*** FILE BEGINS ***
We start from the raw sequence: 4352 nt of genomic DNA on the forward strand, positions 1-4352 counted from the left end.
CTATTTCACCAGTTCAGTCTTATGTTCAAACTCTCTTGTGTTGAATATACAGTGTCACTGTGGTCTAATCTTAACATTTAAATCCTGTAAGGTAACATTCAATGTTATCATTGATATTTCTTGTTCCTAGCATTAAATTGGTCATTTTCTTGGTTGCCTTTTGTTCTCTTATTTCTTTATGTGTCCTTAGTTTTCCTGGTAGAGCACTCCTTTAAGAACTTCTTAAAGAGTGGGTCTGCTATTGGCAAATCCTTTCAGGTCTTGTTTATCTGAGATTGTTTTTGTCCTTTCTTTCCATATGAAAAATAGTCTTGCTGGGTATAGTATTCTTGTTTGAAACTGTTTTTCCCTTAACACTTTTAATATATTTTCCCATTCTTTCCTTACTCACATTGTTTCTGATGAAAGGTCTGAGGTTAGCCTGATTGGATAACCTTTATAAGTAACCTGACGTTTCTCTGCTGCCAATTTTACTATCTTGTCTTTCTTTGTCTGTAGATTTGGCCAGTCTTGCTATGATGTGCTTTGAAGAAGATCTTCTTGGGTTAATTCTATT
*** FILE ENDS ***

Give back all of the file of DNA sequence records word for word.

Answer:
We start from the raw sequence: 4352 nt of genomic DNA on the forward strand, positions 1-4352 counted from the left end.
CTATTTCACCAGTTCAGTCTTATGTTCAAACTCTCTTGTGTTGAATATACAGTGTCACTGTGGTCTAATCTTAACATTTAAATCCTGTAAGGTAACATTCAATGTTATCATTGATATTTCTTGTTCCTAGCATTAAATTGGTCATTTTCTTGGTTGCCTTTTGTTCTCTTATTTCTTTATGTGTCCTTAGTTTTCCTGGTAGAGCACTCCTTTAAGAACTTCTTAAAGAGTGGGTCTGCTATTGGCAAATCCTTTCAGGTCTTGTTTATCTGAGATTGTTTTTGTCCTTTCTTTCCATATGAAAAATAGTCTTGCTGGGTATAGTATTCTTGTTTGAAACTGTTTTTCCCTTAACACTTTTAATATATTTTCCCATTCTTTCCTTACTCACATTGTTTCTGATGAAAGGTCTGAGGTTAGCCTGATTGGATAACCTTTATAAGTAACCTGACGTTTCTCTGCTGCCAATTTTACTATCTTGTCTTTCTTTGTCTGTAGATTTGGCCAGTCTTGCTATGATGTGCTTTGAAGAAGATCTTCTTGGGTTAATTCTATT